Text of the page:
Chris’ note: Last night, colleague Teeka Tiwari lifted the lid on his No. 1 way to play one of the year’s hottest tech trends – the metaverse. And more than 23,000 of your fellow readers showed up to hear what he had to say.

If you missed his event, catch up on it here. Then read on below for my Q&A with his analyst Nilus Mattive.

A lot of folks mistakenly believe the metaverse is about little more than kids playing video games in VR googles. So they dismiss it. But as Nilus and I discuss, it’ll ultimately spawn the world’s biggest economy. And that economy – powered by crypto – is already taking shape… 

Q&A With Nilus Mattive, Chief Analyst, The Palm Beach Letter

Chris Lowe: Hi, Nilus. For folks new to this, how would you explain the metaverse?

Nilus: It’s a 3D extension of the internet where many different trends and technologies are starting to intersect.

Take the power of the internet… plus 5G smartphones and tablets… and add in artificial intelligence (AI), virtual reality (VR), and augmented reality (AR). AR is where you blend what you see in the real world with computer-generated images and sounds.

Now, layer in all the possibilities of the blockchain – cryptocurrencies, NFTs (non-fungible tokens), decentralized organizations – and you get this new evolution of the internet that’s much richer and more immersive than the version we have today.

Chris: I’ve described the metaverse as a version of the internet you step inside. If readers have kids who play the online games Fortnite or Roblox, they’ll have a sense of it.

Instead of just calling up web pages and watching videos… you enter a virtual world where you interact with other people’s avatars – digital representations of themselves – and even be part of a whole new economy.

Nilus: This is a really big idea that’s hard to wrap your head around. You’re right – there will be entire economies in the metaverse. According to Jensen Huang, the founder and CEO of chipmaker Nvidia (NVDA), the metaverse economy will be even bigger than the economy of the physical world.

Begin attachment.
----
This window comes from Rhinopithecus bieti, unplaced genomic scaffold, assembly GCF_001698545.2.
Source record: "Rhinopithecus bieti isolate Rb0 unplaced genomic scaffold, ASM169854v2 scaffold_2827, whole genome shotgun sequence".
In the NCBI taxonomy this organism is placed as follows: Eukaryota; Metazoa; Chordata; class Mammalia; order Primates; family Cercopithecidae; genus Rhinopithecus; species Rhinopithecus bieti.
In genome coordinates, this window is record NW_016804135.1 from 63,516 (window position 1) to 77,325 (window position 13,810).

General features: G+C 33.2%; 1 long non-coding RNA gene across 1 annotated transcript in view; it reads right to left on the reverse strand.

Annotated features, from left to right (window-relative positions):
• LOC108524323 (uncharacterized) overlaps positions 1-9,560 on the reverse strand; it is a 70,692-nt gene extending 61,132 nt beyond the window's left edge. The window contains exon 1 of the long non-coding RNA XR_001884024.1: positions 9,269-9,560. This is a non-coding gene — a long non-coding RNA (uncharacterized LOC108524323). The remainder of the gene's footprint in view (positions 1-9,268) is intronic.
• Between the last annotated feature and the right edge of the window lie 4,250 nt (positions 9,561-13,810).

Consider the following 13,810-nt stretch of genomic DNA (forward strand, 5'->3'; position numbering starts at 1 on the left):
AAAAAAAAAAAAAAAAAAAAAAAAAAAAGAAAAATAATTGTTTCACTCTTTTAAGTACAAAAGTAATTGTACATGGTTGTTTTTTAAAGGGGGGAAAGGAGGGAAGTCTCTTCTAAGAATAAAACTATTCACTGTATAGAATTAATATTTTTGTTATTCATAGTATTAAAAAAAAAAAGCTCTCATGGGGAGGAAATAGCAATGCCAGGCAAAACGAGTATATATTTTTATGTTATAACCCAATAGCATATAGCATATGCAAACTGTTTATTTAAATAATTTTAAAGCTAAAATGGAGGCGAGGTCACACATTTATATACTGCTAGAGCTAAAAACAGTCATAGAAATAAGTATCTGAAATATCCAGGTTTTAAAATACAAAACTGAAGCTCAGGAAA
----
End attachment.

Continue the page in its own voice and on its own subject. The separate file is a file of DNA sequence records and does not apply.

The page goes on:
We’re still in the very early stages. Just like the internet was in the 1990s and early 2000s.

I’m sure you remember conversations you had 20 years ago trying to explain the internet to someone. “Well, there are these things called web pages. And you use these things called hyperlinks to move between them.”

It was hard to grasp because it was all so new. Nobody predicted the kind of internet we have today – with social media, video streaming, and virtual worlds.

Chris: So what does this metaverse economy look like?

Nilus: You used the game Fortnite as an example of what the metaverse is like. But it’s important for your readers to understand it’s not just about gaming. The metaverse is a varied landscape with up-and-coming art galleries, first-rate concerts, and luxury shopping.

There are even people who get paid to work by way of their avatars in a casino in a blockchain-based virtual world called Decentraland. They’re earning in a Decentraland cryptocurrency they can cash out for dollars.

There’s also a metaverse “play-to-earn” game called Axie Infinity that’s based around NFTs. Players earn cryptocurrency in the game and cash it out for local currency.

It’s been a huge hit… especially in places where local jobs markets don’t offer much. There are people in the Philippines, for instance, who are earning more money playing Axie Infinity than they would earn in a real-world job.

Big brands are also getting involved. Folks are buying $4,000 digital Gucci bags in Roblox. Shoemaker Vans set up its own store in the metaverse. And Sotheby’s has been holding metaverse art auctions. I have my own avatar to attend and bid on various NFT art.

Enthusiasts talk about a day when there will be full-time digital real estate agents and AI-driven clerks running virtual stores.

Chris: The digital real estate phenomenon is wild. Explain how that works.

Nilus: I’ll give you one example. Players can develop “land” in the Axie Infinity virtual world. Each parcel of land is represented by an NFT – a digital token authenticated on the blockchain that represents a unique plot of land in the game. Players use this land to make in-game resources and create stores. Landowners can even develop their own games and attractions and charge other people to visit them.